Our mistress beams down. Whenever she calls, we obey. But tonight, for the first time, we will call back.

Sand sprays from our paws as we thunder down the beach. It is a beautiful night, no clouds marring our mistress’s majesty, a court of stars shining in attendance upon her. A good night to die, but for who?

We reach the edge of the sea. Some of the pack look back fearfully, faced with the grim reality that there is nowhere left to run. The tips of silver spears shine as bright as stars at the edge of the woodland and burning torches follow them. More approach along the coast, coming from east and from west. No way out.

I face this pack, the largest that has ever gathered. I smell our fur and the blood from our wounds, hear the growl in every throat. From some, it is a warning, from others a challenge. You brought us here, they seem to say. Now prove yourself.

Standing in the salt spray, I tip my head back and open my soul. It is a new howl, one the others have never heard. Not a hunter’s howl, directing the pack to prey. Not the mating howl of a wolf in heat. Not a howl of pain and desperation, the last sound we have heard from so many. This howl is a prayer.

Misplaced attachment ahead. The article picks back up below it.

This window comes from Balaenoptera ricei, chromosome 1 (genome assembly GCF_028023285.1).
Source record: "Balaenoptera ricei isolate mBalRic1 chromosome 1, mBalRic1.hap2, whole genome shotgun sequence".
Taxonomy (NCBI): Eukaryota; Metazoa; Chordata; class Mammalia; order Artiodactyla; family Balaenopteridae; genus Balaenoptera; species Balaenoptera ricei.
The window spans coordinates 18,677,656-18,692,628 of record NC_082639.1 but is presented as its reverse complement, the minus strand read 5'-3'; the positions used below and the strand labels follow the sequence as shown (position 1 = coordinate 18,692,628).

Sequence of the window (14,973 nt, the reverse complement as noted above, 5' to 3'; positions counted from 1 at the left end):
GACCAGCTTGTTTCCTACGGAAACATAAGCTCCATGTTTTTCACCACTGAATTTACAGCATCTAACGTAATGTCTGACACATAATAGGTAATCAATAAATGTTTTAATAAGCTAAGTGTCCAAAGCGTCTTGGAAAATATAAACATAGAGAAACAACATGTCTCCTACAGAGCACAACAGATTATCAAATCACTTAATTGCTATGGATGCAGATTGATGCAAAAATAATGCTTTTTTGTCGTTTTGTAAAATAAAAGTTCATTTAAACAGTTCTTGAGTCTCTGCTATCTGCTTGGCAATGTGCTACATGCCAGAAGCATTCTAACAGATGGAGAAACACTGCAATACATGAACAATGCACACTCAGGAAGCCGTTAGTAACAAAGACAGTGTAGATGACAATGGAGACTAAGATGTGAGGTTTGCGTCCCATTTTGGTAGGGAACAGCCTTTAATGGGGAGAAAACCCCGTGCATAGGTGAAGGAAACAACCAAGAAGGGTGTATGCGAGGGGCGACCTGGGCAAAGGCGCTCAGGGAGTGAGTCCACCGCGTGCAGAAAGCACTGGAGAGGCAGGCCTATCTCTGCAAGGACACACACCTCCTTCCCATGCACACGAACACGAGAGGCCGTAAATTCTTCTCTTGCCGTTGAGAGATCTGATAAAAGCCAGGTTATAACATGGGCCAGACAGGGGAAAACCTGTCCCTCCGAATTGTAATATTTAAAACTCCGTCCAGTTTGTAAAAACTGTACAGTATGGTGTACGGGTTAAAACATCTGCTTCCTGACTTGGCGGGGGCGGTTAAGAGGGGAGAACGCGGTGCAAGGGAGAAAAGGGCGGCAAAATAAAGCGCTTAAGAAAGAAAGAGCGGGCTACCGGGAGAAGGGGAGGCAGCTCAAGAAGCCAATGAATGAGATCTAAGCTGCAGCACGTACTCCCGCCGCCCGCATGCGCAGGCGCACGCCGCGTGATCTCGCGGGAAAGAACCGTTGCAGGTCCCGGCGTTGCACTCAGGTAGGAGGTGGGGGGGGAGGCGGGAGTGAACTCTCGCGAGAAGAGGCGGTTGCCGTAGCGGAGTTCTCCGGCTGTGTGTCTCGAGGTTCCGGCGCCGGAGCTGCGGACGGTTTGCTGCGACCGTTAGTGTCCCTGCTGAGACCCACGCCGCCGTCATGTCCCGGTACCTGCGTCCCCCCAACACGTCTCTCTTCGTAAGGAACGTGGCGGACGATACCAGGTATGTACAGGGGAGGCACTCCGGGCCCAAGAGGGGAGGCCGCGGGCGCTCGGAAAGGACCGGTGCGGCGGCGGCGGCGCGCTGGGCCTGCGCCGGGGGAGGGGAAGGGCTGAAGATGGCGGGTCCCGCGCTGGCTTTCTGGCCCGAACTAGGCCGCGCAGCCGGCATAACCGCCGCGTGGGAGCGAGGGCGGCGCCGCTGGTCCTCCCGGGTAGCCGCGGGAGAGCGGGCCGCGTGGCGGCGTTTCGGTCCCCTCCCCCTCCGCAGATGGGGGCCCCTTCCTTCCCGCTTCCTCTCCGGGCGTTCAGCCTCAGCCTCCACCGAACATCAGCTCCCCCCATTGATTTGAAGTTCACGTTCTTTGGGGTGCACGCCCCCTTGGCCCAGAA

The others join me. Our voices twist together as they rise through the night, unhindered by treetops or clouds, by the roofs of houses or the smoke of so-called civilisation. There is nothing between us and our mistress.

For generations, we have obeyed her call. Tonight, instead, we answer. We tell her our pain. We tell her our fear. We tell her what we face if she does not help.

The torches and the silver spears are closing in, forming a bright arc against the night. Armoured feet pound the sand. Wicked voices snicker. My heart hammers as I howl; one way or another, this will be the end.

Our mistress’s face ripples like the ocean, her partner in the eternal dance. A bright light beams down upon the waves, which rise to meet it.